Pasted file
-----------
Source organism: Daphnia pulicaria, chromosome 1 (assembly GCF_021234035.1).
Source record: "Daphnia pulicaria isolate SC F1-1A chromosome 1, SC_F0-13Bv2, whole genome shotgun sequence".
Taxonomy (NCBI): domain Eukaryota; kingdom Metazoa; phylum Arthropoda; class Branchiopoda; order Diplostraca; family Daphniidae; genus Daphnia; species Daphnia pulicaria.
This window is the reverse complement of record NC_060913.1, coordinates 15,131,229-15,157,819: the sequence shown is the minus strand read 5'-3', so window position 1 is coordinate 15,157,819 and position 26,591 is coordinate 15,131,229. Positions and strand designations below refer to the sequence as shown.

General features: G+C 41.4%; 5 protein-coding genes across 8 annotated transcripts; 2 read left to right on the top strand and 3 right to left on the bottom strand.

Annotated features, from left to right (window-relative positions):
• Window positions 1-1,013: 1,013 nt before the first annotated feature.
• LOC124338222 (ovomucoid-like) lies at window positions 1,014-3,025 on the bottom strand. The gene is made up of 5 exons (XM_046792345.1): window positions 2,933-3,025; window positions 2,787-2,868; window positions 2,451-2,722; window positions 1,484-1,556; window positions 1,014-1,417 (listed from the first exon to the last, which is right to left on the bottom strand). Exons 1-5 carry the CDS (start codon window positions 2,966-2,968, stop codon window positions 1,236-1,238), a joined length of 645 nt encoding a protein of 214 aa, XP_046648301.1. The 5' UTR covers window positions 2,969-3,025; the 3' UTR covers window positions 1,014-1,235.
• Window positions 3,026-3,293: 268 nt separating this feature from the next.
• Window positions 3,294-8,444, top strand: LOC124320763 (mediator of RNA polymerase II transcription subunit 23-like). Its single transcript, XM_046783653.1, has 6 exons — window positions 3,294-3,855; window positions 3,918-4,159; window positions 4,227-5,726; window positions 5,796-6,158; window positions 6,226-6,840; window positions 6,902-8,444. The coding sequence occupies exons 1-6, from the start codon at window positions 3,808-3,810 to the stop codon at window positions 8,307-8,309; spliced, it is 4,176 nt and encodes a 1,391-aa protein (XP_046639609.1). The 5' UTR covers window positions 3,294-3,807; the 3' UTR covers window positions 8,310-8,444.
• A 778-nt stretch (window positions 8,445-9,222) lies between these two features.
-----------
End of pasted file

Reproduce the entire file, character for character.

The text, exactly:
Source organism: Daphnia pulicaria, chromosome 1 (assembly GCF_021234035.1).
Source record: "Daphnia pulicaria isolate SC F1-1A chromosome 1, SC_F0-13Bv2, whole genome shotgun sequence".
Taxonomy (NCBI): domain Eukaryota; kingdom Metazoa; phylum Arthropoda; class Branchiopoda; order Diplostraca; family Daphniidae; genus Daphnia; species Daphnia pulicaria.
This window is the reverse complement of record NC_060913.1, coordinates 15,131,229-15,157,819: the sequence shown is the minus strand read 5'-3', so window position 1 is coordinate 15,157,819 and position 26,591 is coordinate 15,131,229. Positions and strand designations below refer to the sequence as shown.

General features: G+C 41.4%; 5 protein-coding genes across 8 annotated transcripts; 2 read left to right on the top strand and 3 right to left on the bottom strand.

Annotated features, from left to right (window-relative positions):
• Window positions 1-1,013: 1,013 nt before the first annotated feature.
• LOC124338222 (ovomucoid-like) lies at window positions 1,014-3,025 on the bottom strand. The gene is made up of 5 exons (XM_046792345.1): window positions 2,933-3,025; window positions 2,787-2,868; window positions 2,451-2,722; window positions 1,484-1,556; window positions 1,014-1,417 (listed from the first exon to the last, which is right to left on the bottom strand). Exons 1-5 carry the CDS (start codon window positions 2,966-2,968, stop codon window positions 1,236-1,238), a joined length of 645 nt encoding a protein of 214 aa, XP_046648301.1. The 5' UTR covers window positions 2,969-3,025; the 3' UTR covers window positions 1,014-1,235.
• Window positions 3,026-3,293: 268 nt separating this feature from the next.
• Window positions 3,294-8,444, top strand: LOC124320763 (mediator of RNA polymerase II transcription subunit 23-like). Its single transcript, XM_046783653.1, has 6 exons — window positions 3,294-3,855; window positions 3,918-4,159; window positions 4,227-5,726; window positions 5,796-6,158; window positions 6,226-6,840; window positions 6,902-8,444. The coding sequence occupies exons 1-6, from the start codon at window positions 3,808-3,810 to the stop codon at window positions 8,307-8,309; spliced, it is 4,176 nt and encodes a 1,391-aa protein (XP_046639609.1). The 5' UTR covers window positions 3,294-3,807; the 3' UTR covers window positions 8,310-8,444.
• A 778-nt stretch (window positions 8,445-9,222) lies between these two features.